We cannot expect to prosper on IMF loans and poverty-inducing policies

By: RASNA WARAH

When Christine Lagarde, the chief of the International Monetary Fund, paid a courtesy call on President Uhuru Kenyatta shortly after he was declared the winner of the 2013 elections, I knew that this country was heading for deep financial trouble.

You see, the IMF and its sister organisation, the World Bank, had lost some of their lustre under the Mwai Kibaki administration, which understood that no country in the world has prospered under IMF loans that inevitably lead to lethal, poverty-inducing austerity measures and neoliberal policies.

IMF’S AUSTERITY MEASURES

After being shunned by the Kibaki administration, which kept the World Bank and the IMF at arm’s length as part of its economic recovery strategy, the IMF went on a charm offensive in 2013 to bring Kenya back into its fold.

Indeed, in just two years, the IMF has managed to convince the government to lay off civil servants, cut back on public services, and strangle the trade union movement which has gained strength and credibility under the eloquent, tenacious, and conscientious teachers’ union leader Wilson Sossion.

The recent tragic story of Alex Madaga, the young man who died after a road accident because no private hospital would admit him without a hefty deposit and because the country’s largest public referral hospital did not have sufficient beds in the intensive care unit to admit him is a classic case of how public health services deteriorated since the IMF-imposed austerity measures on Kenya in the 1980s and 1990s.

DETERIORATING HEALTHCARE

At that time, going to a public hospital in some parts of the country was like being sent to a prison where you were punished for being sick.

As a result, an increasing number of Kenyans turned to the private sector, including clinics run by religious institutions and witch doctors, for treatment.

Private clinics, some run by unlicensed and untrained quacks, also mushroomed.

This resulted in many preventable deaths, from botched abortions, for instance, to misdiagnosed ailments.

The only good news was that HIV treatment became affordable, thanks largely to the United States-funded PEPFAR initiative.

Health care became the preserve of the rich.

Top private hospitals and doctors in the country began charging whatever they felt like because they knew that their rich patients were insured or had no other choice.

Because the public health care system was so broken, even middle class and not-so-rich people began relying on private hospitals.

Many harambees were, and continue to be, held to pay for the exorbitant fees charged by these hospitals.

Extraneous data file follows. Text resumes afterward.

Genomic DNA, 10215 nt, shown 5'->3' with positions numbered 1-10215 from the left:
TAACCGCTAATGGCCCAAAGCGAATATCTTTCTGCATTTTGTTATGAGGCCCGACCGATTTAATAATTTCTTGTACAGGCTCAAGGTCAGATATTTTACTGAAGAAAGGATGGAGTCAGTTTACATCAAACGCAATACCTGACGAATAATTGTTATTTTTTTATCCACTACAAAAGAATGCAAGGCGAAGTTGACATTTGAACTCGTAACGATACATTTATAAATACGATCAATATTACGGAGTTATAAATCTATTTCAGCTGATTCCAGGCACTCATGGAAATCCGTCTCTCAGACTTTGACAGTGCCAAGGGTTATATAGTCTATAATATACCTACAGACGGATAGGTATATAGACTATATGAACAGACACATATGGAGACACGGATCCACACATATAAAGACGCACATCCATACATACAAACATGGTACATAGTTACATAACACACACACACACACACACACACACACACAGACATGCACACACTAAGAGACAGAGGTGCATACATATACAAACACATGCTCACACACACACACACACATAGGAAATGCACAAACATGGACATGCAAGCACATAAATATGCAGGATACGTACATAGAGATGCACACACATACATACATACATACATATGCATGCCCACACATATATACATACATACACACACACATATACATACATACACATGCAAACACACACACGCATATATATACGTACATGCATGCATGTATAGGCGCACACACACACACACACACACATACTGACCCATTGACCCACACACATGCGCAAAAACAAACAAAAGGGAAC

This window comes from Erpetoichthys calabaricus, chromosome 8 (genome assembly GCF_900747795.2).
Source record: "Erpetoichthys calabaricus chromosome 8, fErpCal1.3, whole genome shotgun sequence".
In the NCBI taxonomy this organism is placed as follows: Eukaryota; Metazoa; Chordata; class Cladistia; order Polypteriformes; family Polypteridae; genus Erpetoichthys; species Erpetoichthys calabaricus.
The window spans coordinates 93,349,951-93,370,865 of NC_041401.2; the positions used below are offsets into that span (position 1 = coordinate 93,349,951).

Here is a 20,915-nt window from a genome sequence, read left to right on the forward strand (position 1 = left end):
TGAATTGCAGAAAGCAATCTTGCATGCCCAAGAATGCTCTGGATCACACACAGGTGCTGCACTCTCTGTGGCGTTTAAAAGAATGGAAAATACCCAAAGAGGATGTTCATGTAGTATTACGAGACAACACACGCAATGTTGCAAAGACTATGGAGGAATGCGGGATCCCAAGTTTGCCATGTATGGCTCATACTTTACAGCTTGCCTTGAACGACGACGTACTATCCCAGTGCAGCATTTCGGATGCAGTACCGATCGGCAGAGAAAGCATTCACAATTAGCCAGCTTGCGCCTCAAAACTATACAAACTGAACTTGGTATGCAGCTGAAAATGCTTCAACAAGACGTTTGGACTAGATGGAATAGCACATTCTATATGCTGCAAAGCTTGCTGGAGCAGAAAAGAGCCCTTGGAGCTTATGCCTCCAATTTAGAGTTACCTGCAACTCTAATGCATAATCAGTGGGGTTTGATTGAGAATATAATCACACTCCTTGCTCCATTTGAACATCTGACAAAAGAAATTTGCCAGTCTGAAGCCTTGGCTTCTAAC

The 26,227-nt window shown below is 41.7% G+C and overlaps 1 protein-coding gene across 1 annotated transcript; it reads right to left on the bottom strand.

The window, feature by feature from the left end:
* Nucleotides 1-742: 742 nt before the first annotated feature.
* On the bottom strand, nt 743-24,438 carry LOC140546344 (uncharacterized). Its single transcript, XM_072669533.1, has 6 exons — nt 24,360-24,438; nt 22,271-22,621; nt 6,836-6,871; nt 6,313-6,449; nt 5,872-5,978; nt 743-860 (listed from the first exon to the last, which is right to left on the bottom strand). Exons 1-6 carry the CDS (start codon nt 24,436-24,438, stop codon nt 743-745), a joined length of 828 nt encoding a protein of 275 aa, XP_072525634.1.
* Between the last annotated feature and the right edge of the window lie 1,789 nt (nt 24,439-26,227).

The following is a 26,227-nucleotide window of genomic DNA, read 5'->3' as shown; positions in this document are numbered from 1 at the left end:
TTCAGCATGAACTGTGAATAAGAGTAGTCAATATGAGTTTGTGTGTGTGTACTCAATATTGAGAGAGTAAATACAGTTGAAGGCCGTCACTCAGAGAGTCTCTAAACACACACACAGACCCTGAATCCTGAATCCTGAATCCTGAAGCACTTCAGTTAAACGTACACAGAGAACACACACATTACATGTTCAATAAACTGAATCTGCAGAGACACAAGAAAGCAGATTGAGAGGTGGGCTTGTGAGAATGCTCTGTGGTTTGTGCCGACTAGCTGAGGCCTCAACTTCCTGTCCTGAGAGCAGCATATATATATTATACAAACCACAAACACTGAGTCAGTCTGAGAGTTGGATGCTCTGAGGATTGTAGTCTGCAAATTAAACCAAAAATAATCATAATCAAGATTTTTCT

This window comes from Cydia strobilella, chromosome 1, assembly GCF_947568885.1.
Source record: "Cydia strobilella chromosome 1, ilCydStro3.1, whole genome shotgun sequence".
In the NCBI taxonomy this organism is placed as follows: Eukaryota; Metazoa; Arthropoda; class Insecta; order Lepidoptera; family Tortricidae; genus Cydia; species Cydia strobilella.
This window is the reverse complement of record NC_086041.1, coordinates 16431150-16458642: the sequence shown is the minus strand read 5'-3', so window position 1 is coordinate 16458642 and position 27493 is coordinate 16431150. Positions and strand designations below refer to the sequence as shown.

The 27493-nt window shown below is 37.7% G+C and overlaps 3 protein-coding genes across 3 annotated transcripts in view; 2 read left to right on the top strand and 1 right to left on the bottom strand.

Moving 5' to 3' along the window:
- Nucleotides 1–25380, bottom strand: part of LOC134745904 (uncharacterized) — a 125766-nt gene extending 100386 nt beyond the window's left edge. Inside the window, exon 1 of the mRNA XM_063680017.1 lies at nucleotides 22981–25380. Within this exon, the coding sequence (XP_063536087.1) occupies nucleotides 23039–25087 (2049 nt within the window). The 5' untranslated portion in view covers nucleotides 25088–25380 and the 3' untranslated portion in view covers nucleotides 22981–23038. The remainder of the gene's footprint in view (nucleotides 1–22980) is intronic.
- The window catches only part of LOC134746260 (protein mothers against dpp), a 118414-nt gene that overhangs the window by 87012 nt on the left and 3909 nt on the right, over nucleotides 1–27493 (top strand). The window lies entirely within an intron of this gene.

It is ironic that when celebrities in Kenya fall sick, star-studded fund-raising events are organised to collect money for their treatment.

Yet, when ordinary people with no health insurance, no money, and no connections fall sick, they are pretty much on their own.

COSTLY HEALTHCARE

The public education sector suffered a similar “structural adjustment” when 8-4-4 was introduced.

The children of the rich began going to ridiculously expensive British curriculum private schools where they learnt more about the British monarchy than they did about the Mau Mau.

This created a two-tier education system in Kenya — one for the rich and one for the poor.

Until Kenyans discovered affordable medical treatment in countries such as India, it was not unusual for Kenyans to choose not to undergo any treatment because it was too expensive to do so.

In Kenya, one night in the intensive care unit of a good private hospital can set you back at least Sh100,000.

In India, ICU charges in top private hospitals cost about one-fifth of that or less.

Open-heart surgery in India, including hospital stay and doctors’ fees, costs about Sh1 million.

In Kenya, fixing a broken leg can cost more than this. How does one explain this discrepancy?

The quality of public health also seems to be deteriorating under a devolved system.

Doctors and nurses have been fleeing county hospitals in droves, which means that there are fewer trained medical personnel in the counties.

Meanwhile, many doctors are being denied employment in county hospitals because they are from the “wrong” tribe. That is how ridiculously tribalist we have become.

Countries are judged by the quality of their public health and education. Even Ms Lagarde knows that as she comes from a country where both are top class and absolutely free.

SOURCE: DAILY NATION